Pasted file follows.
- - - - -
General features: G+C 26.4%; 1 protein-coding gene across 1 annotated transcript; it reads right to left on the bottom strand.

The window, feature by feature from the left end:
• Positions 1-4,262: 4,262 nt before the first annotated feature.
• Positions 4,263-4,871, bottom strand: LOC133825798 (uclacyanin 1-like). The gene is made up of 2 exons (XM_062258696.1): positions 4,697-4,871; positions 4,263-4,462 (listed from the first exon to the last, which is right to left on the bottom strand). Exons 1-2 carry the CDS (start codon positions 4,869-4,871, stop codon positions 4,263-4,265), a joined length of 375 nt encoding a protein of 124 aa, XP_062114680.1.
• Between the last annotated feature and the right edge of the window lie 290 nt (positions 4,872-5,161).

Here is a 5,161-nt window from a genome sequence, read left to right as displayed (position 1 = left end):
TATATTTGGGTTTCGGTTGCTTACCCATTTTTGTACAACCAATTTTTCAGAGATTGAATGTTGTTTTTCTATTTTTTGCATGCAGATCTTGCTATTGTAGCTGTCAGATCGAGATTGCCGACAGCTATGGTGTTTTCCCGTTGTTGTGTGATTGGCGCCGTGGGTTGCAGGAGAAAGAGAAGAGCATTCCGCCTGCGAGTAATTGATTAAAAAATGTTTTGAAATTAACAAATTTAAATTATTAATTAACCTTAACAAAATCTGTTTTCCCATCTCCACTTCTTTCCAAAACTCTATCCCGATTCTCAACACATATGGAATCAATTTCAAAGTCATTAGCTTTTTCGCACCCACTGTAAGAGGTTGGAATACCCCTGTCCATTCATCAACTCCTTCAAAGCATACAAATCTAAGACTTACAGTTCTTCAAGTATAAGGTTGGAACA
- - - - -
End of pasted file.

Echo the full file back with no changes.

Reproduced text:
General features: G+C 26.4%; 1 protein-coding gene across 1 annotated transcript; it reads right to left on the bottom strand.

The window, feature by feature from the left end:
• Positions 1-4,262: 4,262 nt before the first annotated feature.
• Positions 4,263-4,871, bottom strand: LOC133825798 (uclacyanin 1-like). The gene is made up of 2 exons (XM_062258696.1): positions 4,697-4,871; positions 4,263-4,462 (listed from the first exon to the last, which is right to left on the bottom strand). Exons 1-2 carry the CDS (start codon positions 4,869-4,871, stop codon positions 4,263-4,265), a joined length of 375 nt encoding a protein of 124 aa, XP_062114680.1.
• Between the last annotated feature and the right edge of the window lie 290 nt (positions 4,872-5,161).

Here is a 5,161-nt window from a genome sequence, read left to right as displayed (position 1 = left end):
TATATTTGGGTTTCGGTTGCTTACCCATTTTTGTACAACCAATTTTTCAGAGATTGAATGTTGTTTTTCTATTTTTTGCATGCAGATCTTGCTATTGTAGCTGTCAGATCGAGATTGCCGACAGCTATGGTGTTTTCCCGTTGTTGTGTGATTGGCGCCGTGGGTTGCAGGAGAAAGAGAAGAGCATTCCGCCTGCGAGTAATTGATTAAAAAATGTTTTGAAATTAACAAATTTAAATTATTAATTAACCTTAACAAAATCTGTTTTCCCATCTCCACTTCTTTCCAAAACTCTATCCCGATTCTCAACACATATGGAATCAATTTCAAAGTCATTAGCTTTTTCGCACCCACTGTAAGAGGTTGGAATACCCCTGTCCATTCATCAACTCCTTCAAAGCATACAAATCTAAGACTTACAGTTCTTCAAGTATAAGGTTGGAACA